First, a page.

*Sexual acting out
*Most young people experiencing an emotional or behavioral problem face stigma and discrimination from their family, peers and school staff expressed in the form of fear, dislike, avoidance, underestimation of their abilities, pity and gossip.

Some things that can be done to support young people dealing with mental ill-health

*Educating the young person on mental health, illness, and wellness along with those in their environment
*Avoiding the use of negative labels
*Promoting non-discrimination and ensuring participation and inclusion at home, in the social environment and at work or school
*Friends form an important support system and having a supportive friend circle can make a big difference to the young person
*Mental health promotion encompasses a broad spectrum and can include the following:
–Early childhood interventions
–Programs aimed at building skills in children and young people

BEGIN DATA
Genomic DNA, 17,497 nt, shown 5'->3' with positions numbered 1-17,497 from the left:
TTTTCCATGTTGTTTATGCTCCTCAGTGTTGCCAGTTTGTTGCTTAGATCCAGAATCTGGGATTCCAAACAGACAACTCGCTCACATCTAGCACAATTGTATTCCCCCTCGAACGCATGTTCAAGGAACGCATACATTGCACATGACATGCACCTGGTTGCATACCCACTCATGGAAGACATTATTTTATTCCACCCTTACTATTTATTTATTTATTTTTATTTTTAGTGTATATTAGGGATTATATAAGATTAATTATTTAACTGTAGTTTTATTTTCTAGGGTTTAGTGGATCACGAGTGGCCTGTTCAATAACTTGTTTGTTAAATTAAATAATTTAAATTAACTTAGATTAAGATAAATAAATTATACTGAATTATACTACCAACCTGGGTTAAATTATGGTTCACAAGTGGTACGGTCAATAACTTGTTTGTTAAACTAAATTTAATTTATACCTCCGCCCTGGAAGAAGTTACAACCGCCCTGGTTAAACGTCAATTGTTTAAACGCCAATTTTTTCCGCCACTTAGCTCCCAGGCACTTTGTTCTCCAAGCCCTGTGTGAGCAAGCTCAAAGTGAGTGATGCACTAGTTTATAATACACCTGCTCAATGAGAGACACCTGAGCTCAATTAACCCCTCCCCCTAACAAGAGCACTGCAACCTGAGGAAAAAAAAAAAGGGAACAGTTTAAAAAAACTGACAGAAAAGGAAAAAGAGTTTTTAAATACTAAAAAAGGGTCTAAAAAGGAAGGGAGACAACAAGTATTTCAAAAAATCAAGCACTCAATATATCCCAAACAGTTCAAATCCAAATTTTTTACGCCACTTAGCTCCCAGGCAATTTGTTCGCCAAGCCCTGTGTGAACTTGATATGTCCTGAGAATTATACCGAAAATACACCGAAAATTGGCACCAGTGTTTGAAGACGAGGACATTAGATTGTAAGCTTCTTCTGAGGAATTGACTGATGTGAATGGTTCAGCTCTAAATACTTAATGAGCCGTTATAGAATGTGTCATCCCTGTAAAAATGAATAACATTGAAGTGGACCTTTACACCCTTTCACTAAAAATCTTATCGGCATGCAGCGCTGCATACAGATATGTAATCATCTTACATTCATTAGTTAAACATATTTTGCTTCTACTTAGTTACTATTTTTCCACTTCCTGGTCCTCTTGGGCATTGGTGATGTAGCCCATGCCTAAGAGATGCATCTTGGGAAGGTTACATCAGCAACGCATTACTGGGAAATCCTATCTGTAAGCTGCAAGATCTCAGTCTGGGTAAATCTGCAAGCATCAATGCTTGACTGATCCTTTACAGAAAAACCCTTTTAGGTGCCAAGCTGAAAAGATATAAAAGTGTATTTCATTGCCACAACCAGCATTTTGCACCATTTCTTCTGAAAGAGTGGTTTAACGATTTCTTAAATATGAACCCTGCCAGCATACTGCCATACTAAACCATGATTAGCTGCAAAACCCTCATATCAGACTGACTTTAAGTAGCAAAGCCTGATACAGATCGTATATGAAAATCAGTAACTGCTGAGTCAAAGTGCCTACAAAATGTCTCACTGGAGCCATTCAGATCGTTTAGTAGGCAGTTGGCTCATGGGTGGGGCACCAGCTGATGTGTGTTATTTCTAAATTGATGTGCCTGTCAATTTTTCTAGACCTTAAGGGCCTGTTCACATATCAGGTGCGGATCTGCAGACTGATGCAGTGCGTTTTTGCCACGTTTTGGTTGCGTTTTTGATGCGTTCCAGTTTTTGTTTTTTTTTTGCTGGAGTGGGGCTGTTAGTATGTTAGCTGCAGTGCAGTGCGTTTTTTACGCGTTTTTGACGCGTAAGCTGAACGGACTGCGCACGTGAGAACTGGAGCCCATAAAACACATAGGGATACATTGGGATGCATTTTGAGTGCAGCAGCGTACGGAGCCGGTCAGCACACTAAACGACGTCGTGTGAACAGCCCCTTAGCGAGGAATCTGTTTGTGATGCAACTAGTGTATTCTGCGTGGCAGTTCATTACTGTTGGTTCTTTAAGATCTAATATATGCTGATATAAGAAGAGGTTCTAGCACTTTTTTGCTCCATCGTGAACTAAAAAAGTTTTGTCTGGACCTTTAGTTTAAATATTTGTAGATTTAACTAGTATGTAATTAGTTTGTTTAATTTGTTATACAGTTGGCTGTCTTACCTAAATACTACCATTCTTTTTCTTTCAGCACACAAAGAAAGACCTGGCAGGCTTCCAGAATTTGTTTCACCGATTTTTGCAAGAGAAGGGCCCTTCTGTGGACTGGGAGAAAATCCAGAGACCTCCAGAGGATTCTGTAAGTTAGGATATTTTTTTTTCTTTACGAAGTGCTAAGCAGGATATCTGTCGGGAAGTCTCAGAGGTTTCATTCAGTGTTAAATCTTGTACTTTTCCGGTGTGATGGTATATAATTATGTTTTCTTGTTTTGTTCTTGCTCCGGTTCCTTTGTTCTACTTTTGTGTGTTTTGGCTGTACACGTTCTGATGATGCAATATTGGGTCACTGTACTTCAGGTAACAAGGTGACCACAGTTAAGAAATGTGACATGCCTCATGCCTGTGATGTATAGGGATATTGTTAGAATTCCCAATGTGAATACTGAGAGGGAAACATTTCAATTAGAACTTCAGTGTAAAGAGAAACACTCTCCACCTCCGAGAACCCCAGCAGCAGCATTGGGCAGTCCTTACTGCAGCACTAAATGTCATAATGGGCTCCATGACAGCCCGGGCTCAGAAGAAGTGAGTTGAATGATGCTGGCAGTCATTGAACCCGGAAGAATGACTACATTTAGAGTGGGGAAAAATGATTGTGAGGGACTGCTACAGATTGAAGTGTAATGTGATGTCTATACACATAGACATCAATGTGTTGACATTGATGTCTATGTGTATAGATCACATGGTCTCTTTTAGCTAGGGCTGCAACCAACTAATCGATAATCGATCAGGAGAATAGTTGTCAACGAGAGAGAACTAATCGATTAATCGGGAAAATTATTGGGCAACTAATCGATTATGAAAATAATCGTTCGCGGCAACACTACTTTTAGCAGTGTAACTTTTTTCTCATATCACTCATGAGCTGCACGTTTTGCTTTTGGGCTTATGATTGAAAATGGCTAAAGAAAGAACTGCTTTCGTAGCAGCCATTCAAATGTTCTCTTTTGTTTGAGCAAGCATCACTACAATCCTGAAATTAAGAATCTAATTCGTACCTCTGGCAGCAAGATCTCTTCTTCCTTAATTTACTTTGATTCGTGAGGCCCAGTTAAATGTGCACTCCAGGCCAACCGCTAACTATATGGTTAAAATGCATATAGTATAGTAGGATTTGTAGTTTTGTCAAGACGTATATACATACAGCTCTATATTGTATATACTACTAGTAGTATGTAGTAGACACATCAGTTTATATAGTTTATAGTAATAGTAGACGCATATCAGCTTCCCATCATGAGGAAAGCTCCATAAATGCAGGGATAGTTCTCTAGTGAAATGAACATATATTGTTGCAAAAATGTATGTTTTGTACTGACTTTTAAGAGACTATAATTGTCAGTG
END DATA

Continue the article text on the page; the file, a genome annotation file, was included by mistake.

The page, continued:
–Reduction of violence
–Community development programs
–Programs targeted at vulnerable groups such as migrants and minority communities
*Schools are a natural setting in which systematic action can be taken to promote mental health and wellbeing. Some important activities could include:
–Develop evidence-based programmes to provide positive school climate and promote student skills in dealing with bullying and conflicts, solving problems and developing healthy peer relationships
–Train school teachers and peers in the recognition of early warning signs of distress
–Develop a mechanism and referral system to provide care for young people experiencing high levels of distress or a mental disorder
–Mental health treatment and support is a crucial aspect for a young person experiencing mental ill-health. Health services need to be empathetic to young people with health service providers trained in communicating effectively with young people.

The author is Lead – Mental Health, Tata Trusts